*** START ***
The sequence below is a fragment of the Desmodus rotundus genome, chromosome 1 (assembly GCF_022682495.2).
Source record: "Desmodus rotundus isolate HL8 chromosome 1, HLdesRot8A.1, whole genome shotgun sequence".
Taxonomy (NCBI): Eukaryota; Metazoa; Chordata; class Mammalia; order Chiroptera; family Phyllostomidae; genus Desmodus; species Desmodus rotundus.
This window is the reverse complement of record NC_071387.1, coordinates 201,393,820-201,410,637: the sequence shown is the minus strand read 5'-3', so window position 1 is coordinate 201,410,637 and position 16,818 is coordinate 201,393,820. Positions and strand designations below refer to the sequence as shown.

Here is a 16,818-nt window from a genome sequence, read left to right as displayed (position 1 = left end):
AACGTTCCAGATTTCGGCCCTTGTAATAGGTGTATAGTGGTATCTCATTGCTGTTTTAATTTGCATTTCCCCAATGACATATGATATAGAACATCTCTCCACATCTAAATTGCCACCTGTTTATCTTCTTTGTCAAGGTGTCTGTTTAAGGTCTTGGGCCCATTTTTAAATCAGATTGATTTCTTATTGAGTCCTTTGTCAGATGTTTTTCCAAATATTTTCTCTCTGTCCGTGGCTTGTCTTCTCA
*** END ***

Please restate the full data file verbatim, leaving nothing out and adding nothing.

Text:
The sequence below is a fragment of the Desmodus rotundus genome, chromosome 1 (assembly GCF_022682495.2).
Source record: "Desmodus rotundus isolate HL8 chromosome 1, HLdesRot8A.1, whole genome shotgun sequence".
Taxonomy (NCBI): Eukaryota; Metazoa; Chordata; class Mammalia; order Chiroptera; family Phyllostomidae; genus Desmodus; species Desmodus rotundus.
This window is the reverse complement of record NC_071387.1, coordinates 201,393,820-201,410,637: the sequence shown is the minus strand read 5'-3', so window position 1 is coordinate 201,410,637 and position 16,818 is coordinate 201,393,820. Positions and strand designations below refer to the sequence as shown.

Here is a 16,818-nt window from a genome sequence, read left to right as displayed (position 1 = left end):
AACGTTCCAGATTTCGGCCCTTGTAATAGGTGTATAGTGGTATCTCATTGCTGTTTTAATTTGCATTTCCCCAATGACATATGATATAGAACATCTCTCCACATCTAAATTGCCACCTGTTTATCTTCTTTGTCAAGGTGTCTGTTTAAGGTCTTGGGCCCATTTTTAAATCAGATTGATTTCTTATTGAGTCCTTTGTCAGATGTTTTTCCAAATATTTTCTCTCTGTCCGTGGCTTGTCTTCTCA